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Village development is key to the development of a country. We take the case of Visoor village in Tamil Nadu, where transformation is led by groups of women.

In the quiet little village of Visoor in Tamil Nadu, late afternoons are when streets are empty and the village seems to be taking a nap. The silence is interrupted however by high pitched voices of women from near the village well. The group is headed by a feisty middle-aged woman, Kalamani. The group discusses their finances and Kalamani tries to address the problems faced by members. They may be just a group of village women, but this group and others like them are heading a revolution.

The future of India lies in its villages, said M.K Gandhi. More than 60 years later, the villages of India continue to thrive. Indian agriculture contributes to 18% of the country’s Gross Domestic Product and is also the source of employment to almost 50% of India’s population.

However, there is one factor that pulls down the development of these villages — poverty. The economy of villages is primarily dependent on that of income of the male member of the family. While the men head out to work, women manage the house but do not contribute in a large way to the household income.

We at Hand in Hand India have taken up Village Development with a motive of ending poverty through job creation. In Tamil Nadu’s Visoor village where we work on uplifting the village, we saw the women come together to lead the transformation.

The heroine of our story, Kalamani is looked up to in many ways by the women around her. She runs a mini-provision store that supplies the villagers with grocery and other essentials. Hand in Hand India with corporate partners has been empowering women with relevant skills and training them to contribute to their family income. Kalamani received a loan of INR 30,000 from HiH India to set up her petty shop. From a monthly earning of INR 6000, she now earns INR 9000 per month. The income partly goes towards her household expenses, while also increasing the stocks in her store. Every month sees a new item being added to Kalamani’s petty shop.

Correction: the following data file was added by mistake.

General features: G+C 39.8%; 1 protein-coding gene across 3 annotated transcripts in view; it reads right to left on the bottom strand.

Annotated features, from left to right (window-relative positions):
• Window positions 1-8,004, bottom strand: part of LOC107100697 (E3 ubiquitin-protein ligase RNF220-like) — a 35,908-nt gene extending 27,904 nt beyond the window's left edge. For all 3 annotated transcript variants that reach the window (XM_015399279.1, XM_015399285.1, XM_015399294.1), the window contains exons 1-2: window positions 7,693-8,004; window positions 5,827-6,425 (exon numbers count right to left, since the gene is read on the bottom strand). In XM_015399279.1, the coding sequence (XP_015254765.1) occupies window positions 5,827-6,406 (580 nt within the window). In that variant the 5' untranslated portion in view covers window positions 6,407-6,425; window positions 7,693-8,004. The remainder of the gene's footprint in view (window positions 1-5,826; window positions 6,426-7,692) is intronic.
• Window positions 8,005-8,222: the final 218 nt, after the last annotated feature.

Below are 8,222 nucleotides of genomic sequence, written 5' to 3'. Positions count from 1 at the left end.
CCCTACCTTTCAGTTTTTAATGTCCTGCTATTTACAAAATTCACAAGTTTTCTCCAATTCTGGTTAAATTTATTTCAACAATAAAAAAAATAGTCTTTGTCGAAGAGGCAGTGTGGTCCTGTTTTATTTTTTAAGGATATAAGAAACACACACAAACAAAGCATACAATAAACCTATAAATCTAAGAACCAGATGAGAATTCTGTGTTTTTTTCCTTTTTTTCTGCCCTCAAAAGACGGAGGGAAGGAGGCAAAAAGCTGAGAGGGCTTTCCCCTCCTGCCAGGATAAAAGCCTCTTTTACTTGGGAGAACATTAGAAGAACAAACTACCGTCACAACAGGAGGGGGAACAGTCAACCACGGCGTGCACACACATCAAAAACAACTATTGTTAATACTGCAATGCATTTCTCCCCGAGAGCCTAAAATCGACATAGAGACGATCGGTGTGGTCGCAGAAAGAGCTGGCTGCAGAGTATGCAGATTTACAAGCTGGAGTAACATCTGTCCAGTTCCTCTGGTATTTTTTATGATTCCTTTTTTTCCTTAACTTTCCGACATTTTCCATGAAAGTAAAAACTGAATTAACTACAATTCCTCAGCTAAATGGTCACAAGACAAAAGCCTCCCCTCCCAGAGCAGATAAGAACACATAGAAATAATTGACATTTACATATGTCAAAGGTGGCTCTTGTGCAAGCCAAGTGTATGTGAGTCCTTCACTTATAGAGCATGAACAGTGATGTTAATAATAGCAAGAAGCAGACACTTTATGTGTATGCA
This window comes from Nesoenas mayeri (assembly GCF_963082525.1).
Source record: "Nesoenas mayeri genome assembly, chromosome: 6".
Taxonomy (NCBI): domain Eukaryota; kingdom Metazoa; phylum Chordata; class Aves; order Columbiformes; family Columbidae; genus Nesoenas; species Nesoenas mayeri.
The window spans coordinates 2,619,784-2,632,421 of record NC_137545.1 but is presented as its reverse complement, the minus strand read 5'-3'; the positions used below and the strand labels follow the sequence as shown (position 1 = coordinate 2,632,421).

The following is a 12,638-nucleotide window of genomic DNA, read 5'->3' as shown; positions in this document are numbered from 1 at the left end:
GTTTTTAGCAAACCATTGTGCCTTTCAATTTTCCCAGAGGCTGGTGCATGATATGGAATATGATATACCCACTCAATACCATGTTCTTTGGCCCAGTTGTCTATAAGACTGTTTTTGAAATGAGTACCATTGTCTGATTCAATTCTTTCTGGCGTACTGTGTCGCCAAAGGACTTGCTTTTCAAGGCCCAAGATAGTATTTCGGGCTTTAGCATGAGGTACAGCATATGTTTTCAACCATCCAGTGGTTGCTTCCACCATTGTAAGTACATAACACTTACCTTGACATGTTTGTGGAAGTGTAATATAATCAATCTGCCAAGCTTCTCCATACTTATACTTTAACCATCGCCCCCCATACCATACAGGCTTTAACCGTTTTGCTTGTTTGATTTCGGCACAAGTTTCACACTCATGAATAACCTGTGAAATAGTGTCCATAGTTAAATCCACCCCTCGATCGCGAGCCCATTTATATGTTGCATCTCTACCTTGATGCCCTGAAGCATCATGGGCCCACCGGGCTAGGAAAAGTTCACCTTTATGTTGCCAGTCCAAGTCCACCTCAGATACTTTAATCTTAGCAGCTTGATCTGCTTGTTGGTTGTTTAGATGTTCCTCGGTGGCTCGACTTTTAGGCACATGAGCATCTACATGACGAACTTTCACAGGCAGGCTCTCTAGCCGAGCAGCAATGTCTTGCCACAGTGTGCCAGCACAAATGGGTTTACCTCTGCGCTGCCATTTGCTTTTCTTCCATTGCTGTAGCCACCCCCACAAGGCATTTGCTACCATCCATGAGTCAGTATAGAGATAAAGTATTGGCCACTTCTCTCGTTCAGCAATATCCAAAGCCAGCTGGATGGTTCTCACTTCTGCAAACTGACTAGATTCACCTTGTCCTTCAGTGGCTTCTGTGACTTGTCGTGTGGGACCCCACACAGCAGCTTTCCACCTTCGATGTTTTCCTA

Kalamani stands proud in her shop

There are others like Kalamani too, such as Parameshwari who lives opposite Kalamani’s shop. This young lady with a bachelors degree was wondering how to add to her family’s income when she joined HiH India’s ‘Sewing Machine Operator course’. She started off experimenting with her baby’s clothes, moved on to her own and then to those of her neighbours. From then to now, Parameshwari has become quite a tailor and earns INR 3000 a month with her newly acquired tailoring skills. Eventually, she hopes to find employment in large tailoring units when her daughter grows up.

Parameshwari shows off her Tailoring course certificate

In Visoor’s agricultural landscape, milch animals are an important source of income.

When Renganayaki took an INR 30,000 loan from HiH India to buy a cow, she was thinking of supplementing the family’s milk source. But today, the cow she bought has given birth to another, enabling Renganayaki to supply milk to the neighbouring cooperative earning INR 3000 per month. HiH India’s veterinary camps are a huge help to agriculturalists like Renganayaki in keeping her cows healthy, providing them vaccinations and treatments free of cost!

Visoor’s women are today a force to reckon with, thanks to their newfound financial independence. With skills and earning power in their hands, they are out to change the landscape of their village. Hand in Hand India aims to work with them and guide them to grow.

Hand in Hand India’s Village Uplift intervention operates across India transforming villages through a multi-pronged approach. We tackle poverty through skill development, job creation and creating healthy communities. Read more about us here.

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